Vero Beach Marine Laboratory’s big expansion plans now up in air
The Vero Beach Marine Laboratory was going great guns, attracting grants to research seahorses and other ornamental fish – a billion-dollar industry in Florida – led by Florida Institute of Technology Professor and Lab Director Dr. Junda Lin.
It was going so well that Florida Tech announced in 2013 a plan to expand the facility, building a $10 million education center and updated lab on the four-acre site adjacent to Tracking Station Park in Indian River Shores.
“We plan to build a significant new building that will include a public facility where members of the community can observe our marine and aquaculture labs,” Dr. Anthony James Catanese, then-president of FIT, said. A fund-raising campaign was launched.
But at the same time, Lin was battling cancer. He died in March after a seven-year fight against the disease.
Since then the site has gone quiet.
“Currently, the university is reassessing how best to utilize the facility. In the interim, university activity at the site has been curtailed while we complete this assessment,” Florida Tech Vice President of Marketing & Communications Wesley Sumner said last week. He added that fundraising for the site is ongoing.
Before the change in course, research associate and Site Manager Nancy Pham-Ho had been reaching out to the Vero Beach community, holding summer camps for local middle-school students, giving them the rare opportunity to conduct aquaculture and marine biology experiments alongside Florida Tech scientists.
Florida Tech has had a lab and aquaculture operation at the site since 1980. It’s next to Tracking Station Park, behind CVS, off Highway A1A. The U.S. Air Force decommissioned the property and leased it to the institute for 30 years. In 2010, Florida Tech took ownership. Since 2001 researchers from all over the world have used the site.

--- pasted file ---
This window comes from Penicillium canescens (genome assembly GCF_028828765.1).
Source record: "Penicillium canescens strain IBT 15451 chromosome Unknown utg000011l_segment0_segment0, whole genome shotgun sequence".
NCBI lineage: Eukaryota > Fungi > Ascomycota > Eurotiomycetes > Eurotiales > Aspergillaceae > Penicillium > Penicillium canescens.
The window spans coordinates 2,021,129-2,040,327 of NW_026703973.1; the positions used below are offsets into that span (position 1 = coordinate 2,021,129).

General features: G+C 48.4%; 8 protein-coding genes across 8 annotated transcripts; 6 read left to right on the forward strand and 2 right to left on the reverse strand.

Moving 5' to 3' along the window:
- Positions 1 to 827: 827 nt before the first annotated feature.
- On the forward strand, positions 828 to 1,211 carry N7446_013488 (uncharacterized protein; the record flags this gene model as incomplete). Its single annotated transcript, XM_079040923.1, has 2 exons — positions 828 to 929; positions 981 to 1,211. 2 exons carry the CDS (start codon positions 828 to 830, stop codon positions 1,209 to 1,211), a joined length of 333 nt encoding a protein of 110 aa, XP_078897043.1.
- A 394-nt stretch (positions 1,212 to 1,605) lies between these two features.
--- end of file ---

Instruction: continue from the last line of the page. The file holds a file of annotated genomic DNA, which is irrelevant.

The facility includes three concrete-block buildings built by the Air Force that house a classroom, offices and laboratories. There are several greenhouses and an outdoor tank system, with water pumped from the ocean from well-points under the beach.
Catanese said in 2013 that FIT expected to add a number of new faculty when the building was complete and expand research into the areas of lagoon preservation, beach renourishment, ocean engineering and general oceanography, bringing many more scientists and science students to Vero Beach.
The curtailment of activity since Lin’s death has left private aquaculture companies that rent space at the site uneasy.
“We haven’t heard anything since Junda died,” said Fabricio Bueno, hatchery manager for Proaquatix, an ornamental fish company that operates at the site under a lease worked out with Lin. “We still don’t know if we’re part of the future here. Junda was a great guy. He was nothing but skin and bones at the end, but he was always positive, always upbeat. We did many collaborations and research projects together.”
Bueno said Lin was always looking for business-combined-with-research opportunities, and at one point there were six businesses leasing space on the site. Now there are two, Florida Algae, which makes the super-food, spirolina, and Proaquatix.
“Our bread and butter is ‘Nemo’ the clownfish,” Bueno said of the company’s best-selling marine creature.
“This lab provides access to the best and cleanest water on the east coast. It’s a little known fact and underutilized for research,” Proaquatix Sales and Marketing Sales Director Seth Pierce said.